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Study Finds Physicians Are Agreeing To Delay Childhood Shots At Parents' Request

DENVER (CBS4) - The recent measles outbreak brought the debate over childhood vaccinations to the forefront, and now doctors are in a tough spot as a new study shows they are getting increased pressure from parents to postpone the shots.

Not only are physicians being asked to delay the shots, but the study found many are agreeing to do so.

Childhood Vaccinations
Mai'ana Randolph getting her shots (credit: CBS)

At 4 months old, Mai'ana Randolph received the recommended two shots with multiple vaccines.

"All of my children have gotten vaccinated because we are pro vaccination," Mai'ana's mother said.

But not all parents are convinced.

"In our clinic, we're having this conversation 10 to 20 times a day," said Dr. Tai Lockspeiser, assistant professor in the Department of Pediatrics at the University of Colorado said.

Lockspeiser, who works mostly at the Child Health Clinic at Children's Hospital Colorado, said parents are choosing to postpone immunizations.

"If they're spreading this out, I think we're going to start seeing a resurgence of a lot of these vaccine-preventable illnesses," she said.

DR. DAVE HNIDA'S BLOG: Is It Safe To Delay Your Child's Immunizations?

It turns out the majority of physicians are concerned. In 2012 researchers at the University of Colorado School of Medicine and Children's Hospital Colorado surveyed doctors and found 93 percent had been asked by parents to spread out vaccines for children under two.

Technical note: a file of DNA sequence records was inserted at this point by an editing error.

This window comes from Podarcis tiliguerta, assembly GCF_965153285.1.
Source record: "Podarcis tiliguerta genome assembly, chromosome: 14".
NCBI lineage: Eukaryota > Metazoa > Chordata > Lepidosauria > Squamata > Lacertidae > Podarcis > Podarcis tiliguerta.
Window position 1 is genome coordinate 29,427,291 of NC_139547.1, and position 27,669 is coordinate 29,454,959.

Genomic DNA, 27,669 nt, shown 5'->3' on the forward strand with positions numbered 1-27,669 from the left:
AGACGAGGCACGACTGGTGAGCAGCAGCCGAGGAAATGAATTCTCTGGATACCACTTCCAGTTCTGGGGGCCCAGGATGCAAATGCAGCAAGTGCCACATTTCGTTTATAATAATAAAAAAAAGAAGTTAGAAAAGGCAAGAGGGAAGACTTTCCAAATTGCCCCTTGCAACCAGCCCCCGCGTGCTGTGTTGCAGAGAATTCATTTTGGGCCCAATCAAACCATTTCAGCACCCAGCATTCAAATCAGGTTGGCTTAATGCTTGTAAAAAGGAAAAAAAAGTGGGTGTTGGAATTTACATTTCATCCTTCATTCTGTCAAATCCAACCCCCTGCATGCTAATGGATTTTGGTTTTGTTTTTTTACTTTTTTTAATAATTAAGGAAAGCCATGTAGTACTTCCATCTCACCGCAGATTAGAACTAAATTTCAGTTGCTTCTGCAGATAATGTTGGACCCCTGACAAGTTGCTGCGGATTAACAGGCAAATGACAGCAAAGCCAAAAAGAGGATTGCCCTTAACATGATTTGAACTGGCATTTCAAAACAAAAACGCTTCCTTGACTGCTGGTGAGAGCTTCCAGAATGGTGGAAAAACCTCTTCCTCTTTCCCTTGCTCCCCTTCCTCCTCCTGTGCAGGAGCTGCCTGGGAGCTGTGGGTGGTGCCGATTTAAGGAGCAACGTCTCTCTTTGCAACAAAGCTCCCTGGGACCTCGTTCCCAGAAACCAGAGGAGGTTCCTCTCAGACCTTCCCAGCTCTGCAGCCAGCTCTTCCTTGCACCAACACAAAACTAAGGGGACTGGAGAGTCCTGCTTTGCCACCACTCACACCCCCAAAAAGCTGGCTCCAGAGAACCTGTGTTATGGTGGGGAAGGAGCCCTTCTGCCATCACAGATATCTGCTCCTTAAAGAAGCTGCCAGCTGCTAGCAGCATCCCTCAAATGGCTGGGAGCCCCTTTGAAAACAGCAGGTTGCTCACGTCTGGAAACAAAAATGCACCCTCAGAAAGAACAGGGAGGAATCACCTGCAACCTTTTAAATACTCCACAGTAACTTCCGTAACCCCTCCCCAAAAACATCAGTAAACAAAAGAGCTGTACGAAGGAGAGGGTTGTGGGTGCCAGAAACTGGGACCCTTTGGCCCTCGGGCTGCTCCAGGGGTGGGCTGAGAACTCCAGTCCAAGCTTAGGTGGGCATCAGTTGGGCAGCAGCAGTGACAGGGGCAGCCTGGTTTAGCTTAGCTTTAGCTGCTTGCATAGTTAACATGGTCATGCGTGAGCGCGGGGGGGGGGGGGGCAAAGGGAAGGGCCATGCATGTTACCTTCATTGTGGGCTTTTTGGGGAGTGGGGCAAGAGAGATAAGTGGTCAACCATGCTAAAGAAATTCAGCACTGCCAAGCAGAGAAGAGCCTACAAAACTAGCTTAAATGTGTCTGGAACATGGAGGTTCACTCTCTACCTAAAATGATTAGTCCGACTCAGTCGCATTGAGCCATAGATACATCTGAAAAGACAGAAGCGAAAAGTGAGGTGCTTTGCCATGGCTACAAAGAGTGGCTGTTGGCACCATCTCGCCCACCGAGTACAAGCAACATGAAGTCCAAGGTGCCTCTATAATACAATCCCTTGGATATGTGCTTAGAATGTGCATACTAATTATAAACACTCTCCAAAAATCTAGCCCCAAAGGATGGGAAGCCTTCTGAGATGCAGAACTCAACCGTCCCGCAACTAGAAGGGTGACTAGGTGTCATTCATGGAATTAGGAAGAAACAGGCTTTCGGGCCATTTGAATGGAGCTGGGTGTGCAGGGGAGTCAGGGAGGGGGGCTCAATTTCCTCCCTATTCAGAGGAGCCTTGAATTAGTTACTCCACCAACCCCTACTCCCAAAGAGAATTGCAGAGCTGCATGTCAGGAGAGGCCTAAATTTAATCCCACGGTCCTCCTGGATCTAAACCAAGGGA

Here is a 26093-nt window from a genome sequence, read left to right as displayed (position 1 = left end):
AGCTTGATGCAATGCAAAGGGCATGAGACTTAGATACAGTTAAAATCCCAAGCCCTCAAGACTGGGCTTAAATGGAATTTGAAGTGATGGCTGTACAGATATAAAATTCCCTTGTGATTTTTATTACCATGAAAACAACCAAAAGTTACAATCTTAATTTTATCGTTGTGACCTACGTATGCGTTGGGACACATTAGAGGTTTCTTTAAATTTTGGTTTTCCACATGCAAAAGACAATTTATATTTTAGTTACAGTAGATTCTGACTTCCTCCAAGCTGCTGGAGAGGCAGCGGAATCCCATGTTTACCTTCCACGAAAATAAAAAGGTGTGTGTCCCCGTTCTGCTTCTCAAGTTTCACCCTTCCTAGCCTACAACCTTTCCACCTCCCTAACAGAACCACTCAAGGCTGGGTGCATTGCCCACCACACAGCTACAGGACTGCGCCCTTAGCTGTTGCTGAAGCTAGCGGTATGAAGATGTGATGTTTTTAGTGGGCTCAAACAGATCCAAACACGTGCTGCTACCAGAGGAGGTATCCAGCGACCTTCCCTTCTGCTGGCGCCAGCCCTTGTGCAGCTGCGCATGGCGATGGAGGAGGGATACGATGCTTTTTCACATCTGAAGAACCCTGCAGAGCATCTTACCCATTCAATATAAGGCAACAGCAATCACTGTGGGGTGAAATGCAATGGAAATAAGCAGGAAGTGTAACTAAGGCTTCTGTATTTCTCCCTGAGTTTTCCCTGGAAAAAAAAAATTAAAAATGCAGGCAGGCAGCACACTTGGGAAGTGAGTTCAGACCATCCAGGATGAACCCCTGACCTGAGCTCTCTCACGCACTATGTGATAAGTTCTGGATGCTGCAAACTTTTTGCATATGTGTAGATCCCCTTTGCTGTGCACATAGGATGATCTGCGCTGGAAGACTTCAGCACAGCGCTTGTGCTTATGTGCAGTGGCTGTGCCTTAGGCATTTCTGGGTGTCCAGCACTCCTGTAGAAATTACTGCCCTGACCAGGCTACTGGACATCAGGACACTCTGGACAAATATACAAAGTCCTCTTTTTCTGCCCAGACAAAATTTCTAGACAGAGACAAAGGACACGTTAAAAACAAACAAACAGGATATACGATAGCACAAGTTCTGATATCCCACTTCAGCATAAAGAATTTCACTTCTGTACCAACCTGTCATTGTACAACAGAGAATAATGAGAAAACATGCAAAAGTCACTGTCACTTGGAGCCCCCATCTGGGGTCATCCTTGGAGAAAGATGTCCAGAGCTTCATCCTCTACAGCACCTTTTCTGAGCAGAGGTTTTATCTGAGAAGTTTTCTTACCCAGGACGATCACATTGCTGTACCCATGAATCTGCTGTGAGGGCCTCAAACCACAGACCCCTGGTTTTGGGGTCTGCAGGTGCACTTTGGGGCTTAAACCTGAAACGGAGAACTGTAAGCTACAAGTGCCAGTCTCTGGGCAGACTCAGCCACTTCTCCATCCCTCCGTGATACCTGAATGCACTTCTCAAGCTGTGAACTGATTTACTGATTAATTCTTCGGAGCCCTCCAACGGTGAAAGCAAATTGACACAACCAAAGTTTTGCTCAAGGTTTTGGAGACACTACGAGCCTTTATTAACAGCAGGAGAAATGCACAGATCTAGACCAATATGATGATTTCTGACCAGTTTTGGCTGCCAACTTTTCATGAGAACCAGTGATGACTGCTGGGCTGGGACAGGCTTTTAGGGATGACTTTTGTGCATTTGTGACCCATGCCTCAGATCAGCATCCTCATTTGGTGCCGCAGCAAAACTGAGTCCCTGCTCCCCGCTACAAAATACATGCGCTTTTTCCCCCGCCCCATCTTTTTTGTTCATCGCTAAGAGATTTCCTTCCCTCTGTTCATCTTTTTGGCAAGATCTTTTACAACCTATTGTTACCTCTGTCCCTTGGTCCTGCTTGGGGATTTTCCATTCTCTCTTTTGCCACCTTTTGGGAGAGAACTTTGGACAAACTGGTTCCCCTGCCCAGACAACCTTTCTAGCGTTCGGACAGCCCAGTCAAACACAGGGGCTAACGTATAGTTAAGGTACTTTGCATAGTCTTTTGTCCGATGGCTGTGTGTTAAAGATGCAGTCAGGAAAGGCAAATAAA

"At least one family in a month is requesting to do this," said study author Dr. Allison Kempe.

Kempe found while most doctors worried delaying the shots put children at risk, 37 percent said they often or always agreed to do it.

"They've been told, 'Be patient, build trust.' On the other hand they are doing things that they feel are not in the best interest of children," Kempe said.

Kempe believes it's time for tough questions.

"I question myself whether parents who choose not to vaccinate shouldn't be also choosing to home school their children," she said.

The researchers found discussion about vaccine safety needs to start at pregnancy and the medical community needs to work to counter misinformation.

Parents who delay vaccines are concerned about complications, and the survey found that some continue to worry about autism even though studies show there is no link.

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